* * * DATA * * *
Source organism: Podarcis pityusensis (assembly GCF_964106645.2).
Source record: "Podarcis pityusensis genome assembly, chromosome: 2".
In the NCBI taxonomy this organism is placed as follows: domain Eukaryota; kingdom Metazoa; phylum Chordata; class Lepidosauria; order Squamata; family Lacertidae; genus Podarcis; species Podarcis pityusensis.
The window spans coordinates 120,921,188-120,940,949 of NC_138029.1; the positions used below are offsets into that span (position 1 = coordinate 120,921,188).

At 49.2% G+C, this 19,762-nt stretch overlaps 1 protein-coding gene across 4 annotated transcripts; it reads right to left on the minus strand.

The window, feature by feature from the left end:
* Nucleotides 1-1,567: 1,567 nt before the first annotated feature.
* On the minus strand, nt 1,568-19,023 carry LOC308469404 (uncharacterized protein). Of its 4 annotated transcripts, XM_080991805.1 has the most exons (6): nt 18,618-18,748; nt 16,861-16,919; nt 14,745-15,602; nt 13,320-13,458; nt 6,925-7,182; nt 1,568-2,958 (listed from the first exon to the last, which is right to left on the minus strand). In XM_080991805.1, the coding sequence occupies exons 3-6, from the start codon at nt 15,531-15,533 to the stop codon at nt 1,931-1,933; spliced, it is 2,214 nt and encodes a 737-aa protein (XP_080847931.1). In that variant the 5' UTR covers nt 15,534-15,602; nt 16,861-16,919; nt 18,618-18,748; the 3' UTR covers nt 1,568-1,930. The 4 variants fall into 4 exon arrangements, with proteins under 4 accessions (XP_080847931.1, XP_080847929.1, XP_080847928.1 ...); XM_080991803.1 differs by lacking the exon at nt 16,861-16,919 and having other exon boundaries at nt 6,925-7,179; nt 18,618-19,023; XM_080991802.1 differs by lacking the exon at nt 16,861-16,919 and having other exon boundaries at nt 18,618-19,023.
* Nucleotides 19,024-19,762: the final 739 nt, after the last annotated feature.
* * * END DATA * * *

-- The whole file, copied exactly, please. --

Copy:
Source organism: Podarcis pityusensis (assembly GCF_964106645.2).
Source record: "Podarcis pityusensis genome assembly, chromosome: 2".
In the NCBI taxonomy this organism is placed as follows: domain Eukaryota; kingdom Metazoa; phylum Chordata; class Lepidosauria; order Squamata; family Lacertidae; genus Podarcis; species Podarcis pityusensis.
The window spans coordinates 120,921,188-120,940,949 of NC_138029.1; the positions used below are offsets into that span (position 1 = coordinate 120,921,188).

At 49.2% G+C, this 19,762-nt stretch overlaps 1 protein-coding gene across 4 annotated transcripts; it reads right to left on the minus strand.

The window, feature by feature from the left end:
* Nucleotides 1-1,567: 1,567 nt before the first annotated feature.
* On the minus strand, nt 1,568-19,023 carry LOC308469404 (uncharacterized protein). Of its 4 annotated transcripts, XM_080991805.1 has the most exons (6): nt 18,618-18,748; nt 16,861-16,919; nt 14,745-15,602; nt 13,320-13,458; nt 6,925-7,182; nt 1,568-2,958 (listed from the first exon to the last, which is right to left on the minus strand). In XM_080991805.1, the coding sequence occupies exons 3-6, from the start codon at nt 15,531-15,533 to the stop codon at nt 1,931-1,933; spliced, it is 2,214 nt and encodes a 737-aa protein (XP_080847931.1). In that variant the 5' UTR covers nt 15,534-15,602; nt 16,861-16,919; nt 18,618-18,748; the 3' UTR covers nt 1,568-1,930. The 4 variants fall into 4 exon arrangements, with proteins under 4 accessions (XP_080847931.1, XP_080847929.1, XP_080847928.1 ...); XM_080991803.1 differs by lacking the exon at nt 16,861-16,919 and having other exon boundaries at nt 6,925-7,179; nt 18,618-19,023; XM_080991802.1 differs by lacking the exon at nt 16,861-16,919 and having other exon boundaries at nt 18,618-19,023.
* Nucleotides 19,024-19,762: the final 739 nt, after the last annotated feature.